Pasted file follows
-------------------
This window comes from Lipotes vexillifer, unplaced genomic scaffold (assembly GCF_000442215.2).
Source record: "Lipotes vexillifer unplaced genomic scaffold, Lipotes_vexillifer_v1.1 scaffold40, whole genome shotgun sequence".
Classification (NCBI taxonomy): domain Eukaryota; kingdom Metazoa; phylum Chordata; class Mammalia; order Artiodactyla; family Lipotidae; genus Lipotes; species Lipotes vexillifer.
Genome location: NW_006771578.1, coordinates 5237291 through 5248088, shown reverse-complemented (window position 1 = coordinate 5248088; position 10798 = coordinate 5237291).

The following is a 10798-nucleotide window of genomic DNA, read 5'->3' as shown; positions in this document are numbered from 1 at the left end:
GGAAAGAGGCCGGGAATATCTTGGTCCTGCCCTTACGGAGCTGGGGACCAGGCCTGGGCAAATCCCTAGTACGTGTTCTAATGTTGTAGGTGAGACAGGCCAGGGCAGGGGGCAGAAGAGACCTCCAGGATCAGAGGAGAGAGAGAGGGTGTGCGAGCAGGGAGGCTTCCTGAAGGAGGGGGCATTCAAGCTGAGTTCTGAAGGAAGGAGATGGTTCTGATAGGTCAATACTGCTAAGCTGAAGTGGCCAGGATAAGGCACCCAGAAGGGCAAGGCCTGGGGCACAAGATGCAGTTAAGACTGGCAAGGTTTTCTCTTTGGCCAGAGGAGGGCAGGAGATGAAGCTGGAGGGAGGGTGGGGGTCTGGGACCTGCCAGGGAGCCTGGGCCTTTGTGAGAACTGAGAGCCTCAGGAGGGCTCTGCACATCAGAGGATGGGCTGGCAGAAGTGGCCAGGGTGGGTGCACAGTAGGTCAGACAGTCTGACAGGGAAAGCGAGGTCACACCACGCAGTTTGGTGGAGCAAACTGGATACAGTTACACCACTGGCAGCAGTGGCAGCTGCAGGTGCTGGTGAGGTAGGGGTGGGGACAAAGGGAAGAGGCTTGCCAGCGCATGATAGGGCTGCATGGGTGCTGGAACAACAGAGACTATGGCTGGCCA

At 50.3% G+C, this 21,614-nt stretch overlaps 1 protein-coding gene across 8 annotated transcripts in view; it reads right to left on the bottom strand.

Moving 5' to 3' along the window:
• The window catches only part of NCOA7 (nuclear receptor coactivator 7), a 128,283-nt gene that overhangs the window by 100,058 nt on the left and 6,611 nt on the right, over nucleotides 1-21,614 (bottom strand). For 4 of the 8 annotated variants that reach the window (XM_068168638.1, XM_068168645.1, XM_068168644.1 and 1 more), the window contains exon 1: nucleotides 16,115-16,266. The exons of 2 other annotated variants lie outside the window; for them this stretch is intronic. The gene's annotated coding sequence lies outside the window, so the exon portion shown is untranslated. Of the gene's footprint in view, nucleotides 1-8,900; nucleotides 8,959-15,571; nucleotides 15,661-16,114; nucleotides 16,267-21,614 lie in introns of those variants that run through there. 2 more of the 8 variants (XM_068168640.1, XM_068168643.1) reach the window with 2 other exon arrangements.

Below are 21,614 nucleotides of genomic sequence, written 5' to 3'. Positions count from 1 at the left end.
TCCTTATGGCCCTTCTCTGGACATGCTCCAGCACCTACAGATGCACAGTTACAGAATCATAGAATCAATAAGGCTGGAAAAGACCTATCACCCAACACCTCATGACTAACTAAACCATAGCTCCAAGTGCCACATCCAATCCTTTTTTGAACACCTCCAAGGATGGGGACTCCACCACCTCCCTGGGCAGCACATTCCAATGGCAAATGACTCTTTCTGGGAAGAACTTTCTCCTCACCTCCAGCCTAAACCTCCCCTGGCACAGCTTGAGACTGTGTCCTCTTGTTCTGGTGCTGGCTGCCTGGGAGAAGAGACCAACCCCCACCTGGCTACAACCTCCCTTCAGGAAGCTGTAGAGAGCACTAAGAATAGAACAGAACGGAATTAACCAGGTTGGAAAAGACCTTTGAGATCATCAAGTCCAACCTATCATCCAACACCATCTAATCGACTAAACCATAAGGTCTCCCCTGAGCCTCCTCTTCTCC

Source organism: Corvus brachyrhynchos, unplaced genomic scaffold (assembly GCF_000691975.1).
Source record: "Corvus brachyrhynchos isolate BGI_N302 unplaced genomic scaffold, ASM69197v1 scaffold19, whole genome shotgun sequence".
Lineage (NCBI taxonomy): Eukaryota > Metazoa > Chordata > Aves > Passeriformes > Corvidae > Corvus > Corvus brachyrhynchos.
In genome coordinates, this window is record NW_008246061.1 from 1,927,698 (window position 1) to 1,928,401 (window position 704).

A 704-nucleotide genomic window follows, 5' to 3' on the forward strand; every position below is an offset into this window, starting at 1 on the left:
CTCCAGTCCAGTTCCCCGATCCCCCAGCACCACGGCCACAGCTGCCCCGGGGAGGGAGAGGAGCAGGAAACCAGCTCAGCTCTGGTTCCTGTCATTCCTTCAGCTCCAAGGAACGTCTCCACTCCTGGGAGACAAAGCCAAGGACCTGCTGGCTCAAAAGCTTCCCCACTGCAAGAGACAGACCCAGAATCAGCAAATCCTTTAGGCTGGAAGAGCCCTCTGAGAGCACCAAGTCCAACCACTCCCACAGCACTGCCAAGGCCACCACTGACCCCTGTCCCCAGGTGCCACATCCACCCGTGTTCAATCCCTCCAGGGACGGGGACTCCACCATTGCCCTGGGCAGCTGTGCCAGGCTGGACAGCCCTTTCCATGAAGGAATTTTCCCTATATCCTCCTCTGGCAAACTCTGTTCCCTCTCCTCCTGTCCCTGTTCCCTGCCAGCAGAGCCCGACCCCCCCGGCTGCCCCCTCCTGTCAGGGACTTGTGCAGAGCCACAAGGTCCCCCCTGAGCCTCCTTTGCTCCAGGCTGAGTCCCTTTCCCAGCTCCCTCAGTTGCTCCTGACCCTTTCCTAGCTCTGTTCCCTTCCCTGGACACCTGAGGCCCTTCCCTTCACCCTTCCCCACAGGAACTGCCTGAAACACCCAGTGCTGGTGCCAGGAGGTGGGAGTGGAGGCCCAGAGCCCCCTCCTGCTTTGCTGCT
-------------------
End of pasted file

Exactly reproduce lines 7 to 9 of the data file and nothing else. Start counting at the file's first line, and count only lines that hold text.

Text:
At 50.3% G+C, this 21,614-nt stretch overlaps 1 protein-coding gene across 8 annotated transcripts in view; it reads right to left on the bottom strand.

Moving 5' to 3' along the window:
• The window catches only part of NCOA7 (nuclear receptor coactivator 7), a 128,283-nt gene that overhangs the window by 100,058 nt on the left and 6,611 nt on the right, over nucleotides 1-21,614 (bottom strand). For 4 of the 8 annotated variants that reach the window (XM_068168638.1, XM_068168645.1, XM_068168644.1 and 1 more), the window contains exon 1: nucleotides 16,115-16,266. The exons of 2 other annotated variants lie outside the window; for them this stretch is intronic. The gene's annotated coding sequence lies outside the window, so the exon portion shown is untranslated. Of the gene's footprint in view, nucleotides 1-8,900; nucleotides 8,959-15,571; nucleotides 15,661-16,114; nucleotides 16,267-21,614 lie in introns of those variants that run through there. 2 more of the 8 variants (XM_068168640.1, XM_068168643.1) reach the window with 2 other exon arrangements.